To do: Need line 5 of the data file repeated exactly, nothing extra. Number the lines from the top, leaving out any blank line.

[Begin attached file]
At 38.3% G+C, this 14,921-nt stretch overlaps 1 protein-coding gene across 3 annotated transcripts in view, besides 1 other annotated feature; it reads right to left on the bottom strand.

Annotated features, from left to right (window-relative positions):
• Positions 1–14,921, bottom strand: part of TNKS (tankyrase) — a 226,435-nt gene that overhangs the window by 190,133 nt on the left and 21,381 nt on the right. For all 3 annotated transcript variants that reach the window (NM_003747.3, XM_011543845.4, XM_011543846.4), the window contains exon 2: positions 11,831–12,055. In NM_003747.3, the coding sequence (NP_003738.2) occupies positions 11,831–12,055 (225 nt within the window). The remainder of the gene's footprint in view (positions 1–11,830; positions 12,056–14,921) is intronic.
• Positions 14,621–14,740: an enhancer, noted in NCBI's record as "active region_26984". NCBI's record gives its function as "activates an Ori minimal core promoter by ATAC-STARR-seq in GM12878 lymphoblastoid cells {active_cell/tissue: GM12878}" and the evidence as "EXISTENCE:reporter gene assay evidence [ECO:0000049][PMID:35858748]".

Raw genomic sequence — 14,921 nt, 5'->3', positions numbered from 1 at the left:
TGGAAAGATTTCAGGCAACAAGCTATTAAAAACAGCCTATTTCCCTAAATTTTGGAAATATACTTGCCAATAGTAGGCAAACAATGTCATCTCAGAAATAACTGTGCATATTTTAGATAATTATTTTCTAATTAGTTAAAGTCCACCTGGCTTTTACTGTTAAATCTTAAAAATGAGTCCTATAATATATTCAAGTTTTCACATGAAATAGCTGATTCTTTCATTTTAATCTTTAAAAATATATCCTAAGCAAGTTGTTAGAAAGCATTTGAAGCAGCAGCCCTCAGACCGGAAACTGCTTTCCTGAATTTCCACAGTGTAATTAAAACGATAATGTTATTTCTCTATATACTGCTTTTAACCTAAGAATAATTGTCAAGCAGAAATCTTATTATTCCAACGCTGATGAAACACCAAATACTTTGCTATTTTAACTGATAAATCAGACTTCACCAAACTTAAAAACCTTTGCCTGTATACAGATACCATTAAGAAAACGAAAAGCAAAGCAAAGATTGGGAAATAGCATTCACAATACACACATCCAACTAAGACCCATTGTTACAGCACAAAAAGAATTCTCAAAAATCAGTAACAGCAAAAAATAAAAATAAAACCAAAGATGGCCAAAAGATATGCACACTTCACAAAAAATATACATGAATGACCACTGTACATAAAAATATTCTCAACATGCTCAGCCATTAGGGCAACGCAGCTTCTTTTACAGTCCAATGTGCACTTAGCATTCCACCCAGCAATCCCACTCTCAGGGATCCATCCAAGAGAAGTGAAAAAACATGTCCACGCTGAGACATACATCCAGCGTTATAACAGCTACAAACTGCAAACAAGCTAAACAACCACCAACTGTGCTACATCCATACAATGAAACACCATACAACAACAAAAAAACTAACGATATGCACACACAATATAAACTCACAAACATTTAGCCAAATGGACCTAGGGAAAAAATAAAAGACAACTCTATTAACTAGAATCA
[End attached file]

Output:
Raw genomic sequence — 14,921 nt, 5'->3', positions numbered from 1 at the left: